Blood in Dog Stool: Everything You Need to Know

There are few things that are scarier to pet owners than seeing blood in their dog’s stool. This can immediately make you run to the vet, which is probably a good idea overall. There are some more minor conditions that might cause your dog to have blood in its stool but considering the more severe health concerns related to this symptom, a trip to the vet is probably not a bad idea.

If you have noticed that your dog is pooping blood, you will probably be unsure of the health concerns that could be causing this symptom. There are a few different health risks that can lead to this outcome, and the more that you know about blood in the stool, the easier it will be for you to provide care for your dog that is having this problem. If you are ready to learn more about blood in dog stool, you need to keep reading.

blood in dog stool

Reasons That Your Dog’s Stool Might be Bloody

Bloody stools can be related to a lot of different problems. Many of them will require a trip to the vet, and you should almost always make sure that you at least call your vet if you have noticed this symptom in your pet.

Listed below are the main causes:

Foreign Body

If your dog has eaten something like a dog toy, a stick, or something sharp, they might need emergency surgery. Blood in the stool is often the first symptom of this kind of problem. In addition, your dog will almost always cause vomiting and will appear to be feeling poorly. Dogs who have eaten something that is inedible often need emergency surgery to remove the item before there is too much internal damage.


Blood in the stool is also one of the first signs of poisoning or toxicity in dogs. Many kinds of substances will lead to blood in the stool, and this might be followed up by vomiting, loss of balance and falling down, pale gums, or sunken eyes. Your dog might also seem to be in severe pain or be acting disoriented. Dogs who have been poisoned need to get to the vet right away.


Dogs who have a high load of parasites in their intestines might not be sick enough for emergency treatment in most cases, but you should not ignore a suspected case of parasites for too long. These pesky invaders can make your dog anemic, lead to a loss of appetite, and even cause secondary health concerns that will linger even after the parasites have been killed. Your vet can help you out by giving you medication to kill the parasites in question so that your dog can get back to feeling better.


One of the most common early symptoms of Parvo is bloody stool. This severe illness is often deadly in dogs that are not treated right away. Puppies are particularly susceptible to this infection as well. Make sure that you take an unvaccinated dog that you own to the vet right away if you think they might have been exposed to Parvo.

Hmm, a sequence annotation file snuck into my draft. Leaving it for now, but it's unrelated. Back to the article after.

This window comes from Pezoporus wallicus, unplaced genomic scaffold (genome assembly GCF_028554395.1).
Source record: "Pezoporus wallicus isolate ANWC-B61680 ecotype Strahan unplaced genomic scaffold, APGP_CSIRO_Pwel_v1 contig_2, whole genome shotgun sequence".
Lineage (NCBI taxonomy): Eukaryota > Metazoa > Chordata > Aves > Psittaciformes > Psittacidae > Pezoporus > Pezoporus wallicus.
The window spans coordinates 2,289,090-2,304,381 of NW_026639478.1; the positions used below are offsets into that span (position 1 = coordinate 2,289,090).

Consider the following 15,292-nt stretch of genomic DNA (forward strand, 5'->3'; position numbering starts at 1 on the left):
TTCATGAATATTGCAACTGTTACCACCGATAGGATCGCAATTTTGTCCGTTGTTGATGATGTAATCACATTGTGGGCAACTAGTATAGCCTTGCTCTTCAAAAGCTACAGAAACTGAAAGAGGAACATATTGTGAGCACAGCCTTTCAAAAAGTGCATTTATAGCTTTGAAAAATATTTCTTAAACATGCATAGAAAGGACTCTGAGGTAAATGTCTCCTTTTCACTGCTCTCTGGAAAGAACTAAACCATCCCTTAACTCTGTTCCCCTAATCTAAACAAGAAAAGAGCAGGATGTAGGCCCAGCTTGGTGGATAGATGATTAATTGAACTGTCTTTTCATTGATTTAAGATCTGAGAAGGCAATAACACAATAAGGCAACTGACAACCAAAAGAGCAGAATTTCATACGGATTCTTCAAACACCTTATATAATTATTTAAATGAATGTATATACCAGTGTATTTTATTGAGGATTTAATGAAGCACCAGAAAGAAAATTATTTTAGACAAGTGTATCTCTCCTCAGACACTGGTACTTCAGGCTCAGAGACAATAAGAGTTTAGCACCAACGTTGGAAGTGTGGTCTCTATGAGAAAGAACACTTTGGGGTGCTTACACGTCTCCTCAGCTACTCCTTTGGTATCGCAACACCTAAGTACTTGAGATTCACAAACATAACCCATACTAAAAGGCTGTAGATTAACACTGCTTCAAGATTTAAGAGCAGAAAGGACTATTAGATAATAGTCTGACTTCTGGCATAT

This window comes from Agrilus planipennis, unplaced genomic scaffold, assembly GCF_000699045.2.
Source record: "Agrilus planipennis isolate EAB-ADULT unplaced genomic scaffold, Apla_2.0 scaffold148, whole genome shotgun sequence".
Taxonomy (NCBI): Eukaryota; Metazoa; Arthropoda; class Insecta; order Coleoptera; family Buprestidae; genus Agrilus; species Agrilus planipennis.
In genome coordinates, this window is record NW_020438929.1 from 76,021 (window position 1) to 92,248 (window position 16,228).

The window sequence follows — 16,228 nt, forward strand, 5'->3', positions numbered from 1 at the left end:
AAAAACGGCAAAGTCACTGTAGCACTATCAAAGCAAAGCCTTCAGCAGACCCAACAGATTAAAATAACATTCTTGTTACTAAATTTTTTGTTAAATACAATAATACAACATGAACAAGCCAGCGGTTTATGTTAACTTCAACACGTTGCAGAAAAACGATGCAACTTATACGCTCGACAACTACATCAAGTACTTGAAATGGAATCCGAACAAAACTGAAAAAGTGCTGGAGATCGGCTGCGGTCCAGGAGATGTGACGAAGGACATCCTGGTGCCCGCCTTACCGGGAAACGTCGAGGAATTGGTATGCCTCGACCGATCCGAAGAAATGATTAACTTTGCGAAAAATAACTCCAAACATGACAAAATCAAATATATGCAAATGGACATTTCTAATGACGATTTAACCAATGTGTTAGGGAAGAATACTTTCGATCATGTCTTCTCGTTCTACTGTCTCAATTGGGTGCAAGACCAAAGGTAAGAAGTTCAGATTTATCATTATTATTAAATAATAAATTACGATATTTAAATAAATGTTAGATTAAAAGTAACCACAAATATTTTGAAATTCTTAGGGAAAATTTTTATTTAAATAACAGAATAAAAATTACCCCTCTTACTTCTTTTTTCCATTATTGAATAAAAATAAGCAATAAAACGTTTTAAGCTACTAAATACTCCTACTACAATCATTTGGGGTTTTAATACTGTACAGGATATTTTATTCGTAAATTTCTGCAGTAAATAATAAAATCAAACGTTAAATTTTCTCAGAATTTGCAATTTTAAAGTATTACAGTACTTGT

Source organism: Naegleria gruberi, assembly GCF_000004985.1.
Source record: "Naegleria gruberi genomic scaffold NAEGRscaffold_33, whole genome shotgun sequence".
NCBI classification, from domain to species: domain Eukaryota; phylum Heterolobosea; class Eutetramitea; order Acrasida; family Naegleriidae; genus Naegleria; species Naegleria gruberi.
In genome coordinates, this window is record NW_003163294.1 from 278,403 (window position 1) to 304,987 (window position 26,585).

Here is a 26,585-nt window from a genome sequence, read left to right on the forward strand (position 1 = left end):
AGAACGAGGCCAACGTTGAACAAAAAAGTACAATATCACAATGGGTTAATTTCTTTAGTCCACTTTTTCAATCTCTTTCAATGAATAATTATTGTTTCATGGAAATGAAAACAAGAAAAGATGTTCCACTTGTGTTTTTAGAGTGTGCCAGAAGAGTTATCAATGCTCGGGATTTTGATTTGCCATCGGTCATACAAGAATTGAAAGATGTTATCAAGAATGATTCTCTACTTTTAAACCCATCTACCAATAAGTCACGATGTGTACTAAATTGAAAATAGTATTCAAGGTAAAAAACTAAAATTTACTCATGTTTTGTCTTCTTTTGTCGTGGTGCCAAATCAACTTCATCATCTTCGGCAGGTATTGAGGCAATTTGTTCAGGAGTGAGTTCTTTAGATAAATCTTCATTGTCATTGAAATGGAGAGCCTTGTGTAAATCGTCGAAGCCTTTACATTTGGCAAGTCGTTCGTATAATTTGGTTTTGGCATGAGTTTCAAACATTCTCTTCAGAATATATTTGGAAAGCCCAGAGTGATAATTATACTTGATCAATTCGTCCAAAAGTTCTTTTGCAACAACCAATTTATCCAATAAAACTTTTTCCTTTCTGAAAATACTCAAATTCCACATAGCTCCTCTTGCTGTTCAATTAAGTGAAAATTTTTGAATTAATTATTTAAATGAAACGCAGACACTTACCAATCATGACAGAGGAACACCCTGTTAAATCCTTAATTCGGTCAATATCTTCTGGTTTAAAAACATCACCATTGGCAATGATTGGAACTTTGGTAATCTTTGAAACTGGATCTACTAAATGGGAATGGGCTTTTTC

Cancer in the intestinal tract is often a culprit for blood in the stool. Cancer in dogs can be treated in most cases if it is detected early, but if you wait too long to catch it, treatment options become very limited. Your vet will be able to assess the type of cancer and the prognosis related to intestinal cancer.


Your vet will be happy to help you identify the reason for blood in your dog’s stool so that your dog can receive the appropriate treatment and get well again. Blood in the stool is almost always a sign of something that deserves immediate assessment by a vet, so make sure that you contact your veterinarian’s office right away if you notice that your dog is showing this symptom. Even if your dog seems to be feeling alright overall, blood in the stool can still be linked with serious conditions.

Listed below are the treatment options for this condition: 

X- Ray/Other Tests

When a dog comes into the vet hospital with bloody stool, they will be tested for many different things. Your vet might test for parasites, might take an x-ray to see if there is a foreign body, or look for signs of cancer. Blood in the stool that is accompanied by vomiting and a high fever will often necessitate a test for Parvo before anything else is done.

Medication/Diet Changes

Your vet might only need to treat your dog with some medication and keep your dog overnight on fluids. Dogs that present with serious conditions might need surgery or might need to be placed on medications right away. Diet changes can also sometimes make a big impact on the root cause of bloody stools. Bloody vomit or bloody stools are nearly always the reason for concern, and you should be sure that you do not wait too long to take your dog to the vet.

Contact Emergency Veterinary Care Center About Blood in Your Dog’s Stool

If your dog has been producing bloody stools, it’s always a good idea to take them to see the vet. Even if they only have some parasites that need to be killed with medication, you will want to take care of this problem as soon as possible. Dogs are often able to keep being energetic and happy despite being sick, so you do not want to accidentally ignore serious health issues because your dog seemed chipper and happy.

Dogs with serious health issues like intestinal cancer will still sometimes have a good appetite and seem otherwise to be quite normal. You will need to assume that your pet needs medical care related to the blood that you are seeing in their stool. If the issues turn out to be minor, this is much better than accidentally ignoring a serious health issue. For more information, or if you would like to speak to an emergency vet, contact Emergency Veterinary Care Centers by calling one of our locations. Our highly skilled professionals are here 24/7 to help you and your pet.

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